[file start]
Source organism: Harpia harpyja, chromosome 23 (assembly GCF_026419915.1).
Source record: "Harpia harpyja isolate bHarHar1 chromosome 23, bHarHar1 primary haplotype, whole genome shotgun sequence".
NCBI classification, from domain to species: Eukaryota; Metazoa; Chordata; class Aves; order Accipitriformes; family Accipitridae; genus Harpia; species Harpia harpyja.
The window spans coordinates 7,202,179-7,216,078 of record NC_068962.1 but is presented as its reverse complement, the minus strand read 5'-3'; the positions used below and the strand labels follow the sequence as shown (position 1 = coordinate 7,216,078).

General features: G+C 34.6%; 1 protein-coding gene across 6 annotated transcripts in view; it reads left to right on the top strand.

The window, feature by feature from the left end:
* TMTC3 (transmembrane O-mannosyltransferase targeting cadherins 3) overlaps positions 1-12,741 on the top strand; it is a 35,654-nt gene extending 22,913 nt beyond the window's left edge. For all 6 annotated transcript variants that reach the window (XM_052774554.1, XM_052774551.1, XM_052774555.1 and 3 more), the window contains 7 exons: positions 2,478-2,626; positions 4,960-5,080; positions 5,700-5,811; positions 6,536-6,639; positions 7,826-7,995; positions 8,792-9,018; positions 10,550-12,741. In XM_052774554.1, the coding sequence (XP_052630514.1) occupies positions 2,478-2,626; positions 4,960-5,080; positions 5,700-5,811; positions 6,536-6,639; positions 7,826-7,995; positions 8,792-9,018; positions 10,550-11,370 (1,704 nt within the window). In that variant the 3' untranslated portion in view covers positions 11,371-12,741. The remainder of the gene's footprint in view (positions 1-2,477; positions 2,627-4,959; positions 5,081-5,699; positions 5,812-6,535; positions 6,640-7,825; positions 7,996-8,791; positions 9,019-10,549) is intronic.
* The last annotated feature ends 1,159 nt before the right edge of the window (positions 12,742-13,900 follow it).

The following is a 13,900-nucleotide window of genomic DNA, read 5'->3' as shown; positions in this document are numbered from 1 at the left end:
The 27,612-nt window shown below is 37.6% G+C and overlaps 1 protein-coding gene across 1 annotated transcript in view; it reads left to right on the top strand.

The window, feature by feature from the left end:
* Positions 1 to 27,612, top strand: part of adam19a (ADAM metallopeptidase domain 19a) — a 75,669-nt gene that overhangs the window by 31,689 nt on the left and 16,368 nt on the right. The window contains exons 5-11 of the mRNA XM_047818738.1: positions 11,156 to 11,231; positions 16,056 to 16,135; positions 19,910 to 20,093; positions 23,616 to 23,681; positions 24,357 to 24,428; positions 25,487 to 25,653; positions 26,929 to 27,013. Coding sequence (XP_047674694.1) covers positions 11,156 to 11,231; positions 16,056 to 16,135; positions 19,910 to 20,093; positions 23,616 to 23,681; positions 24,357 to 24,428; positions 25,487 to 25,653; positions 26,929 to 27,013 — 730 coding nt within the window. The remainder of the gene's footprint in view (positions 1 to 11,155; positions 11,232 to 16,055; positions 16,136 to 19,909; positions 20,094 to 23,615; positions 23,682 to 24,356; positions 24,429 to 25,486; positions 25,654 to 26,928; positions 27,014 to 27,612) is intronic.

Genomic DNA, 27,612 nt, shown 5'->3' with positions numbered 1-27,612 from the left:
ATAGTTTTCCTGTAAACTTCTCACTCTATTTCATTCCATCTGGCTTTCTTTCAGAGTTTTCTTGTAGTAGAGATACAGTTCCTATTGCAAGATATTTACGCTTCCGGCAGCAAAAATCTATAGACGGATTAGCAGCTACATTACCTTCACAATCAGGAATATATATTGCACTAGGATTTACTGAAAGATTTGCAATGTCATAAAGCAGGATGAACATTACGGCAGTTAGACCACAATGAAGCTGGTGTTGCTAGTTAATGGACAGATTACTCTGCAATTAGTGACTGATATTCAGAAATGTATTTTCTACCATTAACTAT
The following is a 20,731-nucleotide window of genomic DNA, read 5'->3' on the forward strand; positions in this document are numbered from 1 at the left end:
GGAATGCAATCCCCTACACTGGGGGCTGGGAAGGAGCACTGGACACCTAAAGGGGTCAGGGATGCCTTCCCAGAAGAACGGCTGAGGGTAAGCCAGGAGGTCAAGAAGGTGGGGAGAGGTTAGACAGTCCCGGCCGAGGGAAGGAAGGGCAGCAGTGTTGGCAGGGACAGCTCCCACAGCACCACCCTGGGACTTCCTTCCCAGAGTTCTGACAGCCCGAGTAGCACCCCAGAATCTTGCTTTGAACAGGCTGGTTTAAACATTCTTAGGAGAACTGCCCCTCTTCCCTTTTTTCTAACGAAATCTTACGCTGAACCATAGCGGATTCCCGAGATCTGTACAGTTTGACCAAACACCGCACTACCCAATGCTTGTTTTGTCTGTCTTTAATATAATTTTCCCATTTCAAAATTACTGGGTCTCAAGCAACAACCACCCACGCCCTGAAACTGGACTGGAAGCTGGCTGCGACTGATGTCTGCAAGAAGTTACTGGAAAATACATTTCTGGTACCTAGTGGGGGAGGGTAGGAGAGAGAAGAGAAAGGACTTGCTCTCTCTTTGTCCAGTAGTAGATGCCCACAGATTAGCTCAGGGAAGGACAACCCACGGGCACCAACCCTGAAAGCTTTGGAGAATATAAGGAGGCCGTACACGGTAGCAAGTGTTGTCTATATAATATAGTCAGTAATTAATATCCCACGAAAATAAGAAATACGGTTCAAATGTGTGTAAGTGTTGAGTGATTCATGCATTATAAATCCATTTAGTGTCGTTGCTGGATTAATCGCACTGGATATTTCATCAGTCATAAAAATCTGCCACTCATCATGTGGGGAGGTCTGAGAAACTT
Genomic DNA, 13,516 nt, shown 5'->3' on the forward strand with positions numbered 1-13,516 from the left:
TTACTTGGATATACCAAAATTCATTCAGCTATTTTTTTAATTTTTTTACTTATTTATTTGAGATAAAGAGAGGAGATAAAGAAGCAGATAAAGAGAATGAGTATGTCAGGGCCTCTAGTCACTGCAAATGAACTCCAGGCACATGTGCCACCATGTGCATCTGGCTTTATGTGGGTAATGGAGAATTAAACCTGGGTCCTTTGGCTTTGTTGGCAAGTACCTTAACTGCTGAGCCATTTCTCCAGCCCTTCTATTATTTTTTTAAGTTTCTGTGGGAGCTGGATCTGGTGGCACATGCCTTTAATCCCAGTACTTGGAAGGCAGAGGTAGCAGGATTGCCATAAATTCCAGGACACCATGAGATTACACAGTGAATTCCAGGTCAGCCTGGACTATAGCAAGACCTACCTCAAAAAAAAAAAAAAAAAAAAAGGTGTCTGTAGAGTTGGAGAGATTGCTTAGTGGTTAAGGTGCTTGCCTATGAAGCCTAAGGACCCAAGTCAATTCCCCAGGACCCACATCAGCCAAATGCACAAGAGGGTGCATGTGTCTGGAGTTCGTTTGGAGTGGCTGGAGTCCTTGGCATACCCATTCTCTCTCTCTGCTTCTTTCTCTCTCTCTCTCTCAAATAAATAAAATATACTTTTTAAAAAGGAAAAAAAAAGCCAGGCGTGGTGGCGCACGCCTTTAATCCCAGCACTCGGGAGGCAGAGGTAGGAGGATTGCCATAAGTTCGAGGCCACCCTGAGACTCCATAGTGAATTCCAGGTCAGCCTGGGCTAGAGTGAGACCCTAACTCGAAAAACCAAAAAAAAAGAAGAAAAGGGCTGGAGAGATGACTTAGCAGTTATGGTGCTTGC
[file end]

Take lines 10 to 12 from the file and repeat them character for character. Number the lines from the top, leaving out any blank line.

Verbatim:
The 27,612-nt window shown below is 37.6% G+C and overlaps 1 protein-coding gene across 1 annotated transcript in view; it reads left to right on the top strand.

The window, feature by feature from the left end:
* Positions 1 to 27,612, top strand: part of adam19a (ADAM metallopeptidase domain 19a) — a 75,669-nt gene that overhangs the window by 31,689 nt on the left and 16,368 nt on the right. The window contains exons 5-11 of the mRNA XM_047818738.1: positions 11,156 to 11,231; positions 16,056 to 16,135; positions 19,910 to 20,093; positions 23,616 to 23,681; positions 24,357 to 24,428; positions 25,487 to 25,653; positions 26,929 to 27,013. Coding sequence (XP_047674694.1) covers positions 11,156 to 11,231; positions 16,056 to 16,135; positions 19,910 to 20,093; positions 23,616 to 23,681; positions 24,357 to 24,428; positions 25,487 to 25,653; positions 26,929 to 27,013 — 730 coding nt within the window. The remainder of the gene's footprint in view (positions 1 to 11,155; positions 11,232 to 16,055; positions 16,136 to 19,909; positions 20,094 to 23,615; positions 23,682 to 24,356; positions 24,429 to 25,486; positions 25,654 to 26,928; positions 27,014 to 27,612) is intronic.